As reported by The Hartford Courant, January 25, 2010.

Lesson Learned from a Scary Taste of My Own Medicine

By Rebecca Stewart

My husband, son and I are sniffling and coughing our way through January.

At any moment, any one of us is on an antibiotic, anti-inflammatory or antiviral. My husband and I are careful with our medicines and keep them locked up, tucked away from small hands.

The other day, I measured a dose of children's ibuprofen for my son. He rarely fights medicine: It's syrupy and sweet. He sips it down with a smile. But that syrup leaves a sticky film in the dosage cup that I wanted to wash quickly, so I put the medicine up on a shelf and popped out of his room.

Big mistake.

Ten seconds later, I returned. My son was across the room; he had pulled the bottle from the shelf that I thought was out of reach and was chugging the bright orange liquid. "This tastes good!" he said, a huge smile across his face.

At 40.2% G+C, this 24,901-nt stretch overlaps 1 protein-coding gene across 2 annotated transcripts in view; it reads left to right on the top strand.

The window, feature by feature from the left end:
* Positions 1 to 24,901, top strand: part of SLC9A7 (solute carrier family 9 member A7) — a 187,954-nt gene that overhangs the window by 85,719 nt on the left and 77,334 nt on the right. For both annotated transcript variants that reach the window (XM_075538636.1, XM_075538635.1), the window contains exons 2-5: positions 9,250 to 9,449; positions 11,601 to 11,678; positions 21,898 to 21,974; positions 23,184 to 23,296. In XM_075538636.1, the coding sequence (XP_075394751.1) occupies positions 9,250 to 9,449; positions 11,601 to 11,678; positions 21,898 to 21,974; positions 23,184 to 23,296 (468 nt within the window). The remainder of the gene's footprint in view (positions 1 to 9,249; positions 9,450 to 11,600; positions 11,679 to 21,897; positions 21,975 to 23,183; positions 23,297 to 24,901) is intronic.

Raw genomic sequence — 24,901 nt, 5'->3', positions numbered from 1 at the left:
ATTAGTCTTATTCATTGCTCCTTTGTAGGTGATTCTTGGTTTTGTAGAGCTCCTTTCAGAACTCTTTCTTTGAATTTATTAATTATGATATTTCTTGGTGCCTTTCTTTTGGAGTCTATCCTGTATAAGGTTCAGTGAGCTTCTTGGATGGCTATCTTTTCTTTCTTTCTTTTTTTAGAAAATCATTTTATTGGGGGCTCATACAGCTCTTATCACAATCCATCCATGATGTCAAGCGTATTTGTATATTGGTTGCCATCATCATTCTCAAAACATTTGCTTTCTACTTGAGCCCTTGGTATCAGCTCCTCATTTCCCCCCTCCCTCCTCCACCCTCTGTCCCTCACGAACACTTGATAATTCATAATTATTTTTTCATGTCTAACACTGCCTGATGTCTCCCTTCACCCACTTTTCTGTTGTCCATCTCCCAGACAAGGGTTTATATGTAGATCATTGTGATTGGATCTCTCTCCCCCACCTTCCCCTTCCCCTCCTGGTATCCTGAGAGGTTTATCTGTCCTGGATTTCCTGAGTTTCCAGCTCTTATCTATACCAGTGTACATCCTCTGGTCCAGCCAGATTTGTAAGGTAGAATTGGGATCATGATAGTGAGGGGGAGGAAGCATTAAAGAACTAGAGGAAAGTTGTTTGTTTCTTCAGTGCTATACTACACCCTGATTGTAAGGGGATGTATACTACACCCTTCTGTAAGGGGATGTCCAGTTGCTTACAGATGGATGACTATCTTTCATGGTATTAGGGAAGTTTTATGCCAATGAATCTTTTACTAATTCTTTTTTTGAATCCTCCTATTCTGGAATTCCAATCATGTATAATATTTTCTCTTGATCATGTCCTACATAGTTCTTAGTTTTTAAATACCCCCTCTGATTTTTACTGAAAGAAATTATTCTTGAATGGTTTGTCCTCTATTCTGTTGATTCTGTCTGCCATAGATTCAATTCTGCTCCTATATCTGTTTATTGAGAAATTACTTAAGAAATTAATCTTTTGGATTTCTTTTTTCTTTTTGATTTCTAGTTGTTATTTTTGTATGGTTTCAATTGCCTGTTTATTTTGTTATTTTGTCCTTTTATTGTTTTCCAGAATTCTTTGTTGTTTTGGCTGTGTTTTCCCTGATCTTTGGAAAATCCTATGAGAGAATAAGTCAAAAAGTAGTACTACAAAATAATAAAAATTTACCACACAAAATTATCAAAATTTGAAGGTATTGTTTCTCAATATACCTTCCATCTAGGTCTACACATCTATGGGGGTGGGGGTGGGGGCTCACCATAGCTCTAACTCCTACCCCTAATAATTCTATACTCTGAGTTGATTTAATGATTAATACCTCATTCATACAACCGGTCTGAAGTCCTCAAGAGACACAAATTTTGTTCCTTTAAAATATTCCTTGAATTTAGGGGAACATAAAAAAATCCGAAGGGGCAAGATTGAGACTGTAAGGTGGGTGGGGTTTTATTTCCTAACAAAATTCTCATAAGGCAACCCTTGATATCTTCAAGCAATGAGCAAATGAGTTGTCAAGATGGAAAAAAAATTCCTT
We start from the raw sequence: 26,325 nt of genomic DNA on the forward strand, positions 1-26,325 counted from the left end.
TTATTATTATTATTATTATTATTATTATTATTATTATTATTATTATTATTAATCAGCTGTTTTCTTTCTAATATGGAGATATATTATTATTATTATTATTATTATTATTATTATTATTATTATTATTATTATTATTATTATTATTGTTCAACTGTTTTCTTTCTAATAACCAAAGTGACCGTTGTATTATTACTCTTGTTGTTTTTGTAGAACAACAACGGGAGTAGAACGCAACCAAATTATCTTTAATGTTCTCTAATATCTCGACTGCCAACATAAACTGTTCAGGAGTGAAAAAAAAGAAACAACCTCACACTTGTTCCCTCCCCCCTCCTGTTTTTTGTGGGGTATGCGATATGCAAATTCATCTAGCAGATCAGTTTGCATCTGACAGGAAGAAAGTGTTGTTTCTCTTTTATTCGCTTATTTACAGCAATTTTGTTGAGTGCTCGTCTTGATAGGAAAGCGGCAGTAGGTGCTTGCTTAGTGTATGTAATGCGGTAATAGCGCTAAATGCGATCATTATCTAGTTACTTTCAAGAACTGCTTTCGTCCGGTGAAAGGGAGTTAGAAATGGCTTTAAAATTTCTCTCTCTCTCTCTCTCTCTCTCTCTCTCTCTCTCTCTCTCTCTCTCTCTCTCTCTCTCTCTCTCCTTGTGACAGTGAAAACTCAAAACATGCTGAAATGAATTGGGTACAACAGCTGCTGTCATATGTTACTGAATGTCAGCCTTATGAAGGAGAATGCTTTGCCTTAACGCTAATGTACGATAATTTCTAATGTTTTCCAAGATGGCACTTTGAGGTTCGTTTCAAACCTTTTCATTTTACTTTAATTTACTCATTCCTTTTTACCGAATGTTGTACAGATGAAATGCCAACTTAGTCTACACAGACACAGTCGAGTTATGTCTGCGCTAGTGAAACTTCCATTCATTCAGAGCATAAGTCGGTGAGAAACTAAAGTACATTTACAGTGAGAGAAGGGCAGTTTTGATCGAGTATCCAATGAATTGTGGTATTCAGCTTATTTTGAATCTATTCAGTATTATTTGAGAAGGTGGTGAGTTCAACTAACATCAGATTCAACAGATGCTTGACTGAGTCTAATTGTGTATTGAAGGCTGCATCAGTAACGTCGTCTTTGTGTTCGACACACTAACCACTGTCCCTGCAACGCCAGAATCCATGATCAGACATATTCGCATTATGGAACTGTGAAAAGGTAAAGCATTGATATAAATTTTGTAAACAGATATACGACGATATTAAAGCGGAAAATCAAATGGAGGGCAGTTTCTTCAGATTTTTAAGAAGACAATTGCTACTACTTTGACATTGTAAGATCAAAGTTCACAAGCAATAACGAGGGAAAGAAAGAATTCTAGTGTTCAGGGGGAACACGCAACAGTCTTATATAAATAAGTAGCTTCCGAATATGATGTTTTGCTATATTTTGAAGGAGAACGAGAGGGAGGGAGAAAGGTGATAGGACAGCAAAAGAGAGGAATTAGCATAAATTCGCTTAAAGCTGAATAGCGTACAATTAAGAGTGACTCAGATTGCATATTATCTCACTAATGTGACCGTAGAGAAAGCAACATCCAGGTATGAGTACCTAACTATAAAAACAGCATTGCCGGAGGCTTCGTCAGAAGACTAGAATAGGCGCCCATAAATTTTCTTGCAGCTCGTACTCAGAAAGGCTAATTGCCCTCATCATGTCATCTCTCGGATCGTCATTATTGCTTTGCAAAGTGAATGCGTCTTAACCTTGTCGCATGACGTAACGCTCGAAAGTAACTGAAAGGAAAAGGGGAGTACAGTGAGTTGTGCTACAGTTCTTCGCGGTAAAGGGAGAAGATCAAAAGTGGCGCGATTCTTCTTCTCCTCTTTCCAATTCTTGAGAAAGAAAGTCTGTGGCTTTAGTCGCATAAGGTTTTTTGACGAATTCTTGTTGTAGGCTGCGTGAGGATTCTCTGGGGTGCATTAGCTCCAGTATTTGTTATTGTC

Panic set in.

It happens all the time, said Amy Hanoin-Fontana of the Connecticut Poison Control Center, which I called after grabbing the bottle.

"Kids are attracted to the scents, the taste, the colors and the pictures," Hanoin-Fontana said. "This happens across the age spectrum. From 9 to 102, the No. 1 poisoning we have to be careful about is medication."

Hanoin-Fontana said that more than 50 percent of poisonings reported to the center involve prescription and over-the-counter medicine.

Together we gauged how much my son had ingested, and it wasn't a toxic amount. Had it been another kind of medicine, like acetaminophen, we would have had to go to the emergency room.

My son is fine. But you can bet that next time, I'll wait before washing the cup. A few drops in the cup won't hurt anyone; a few too many ounces will.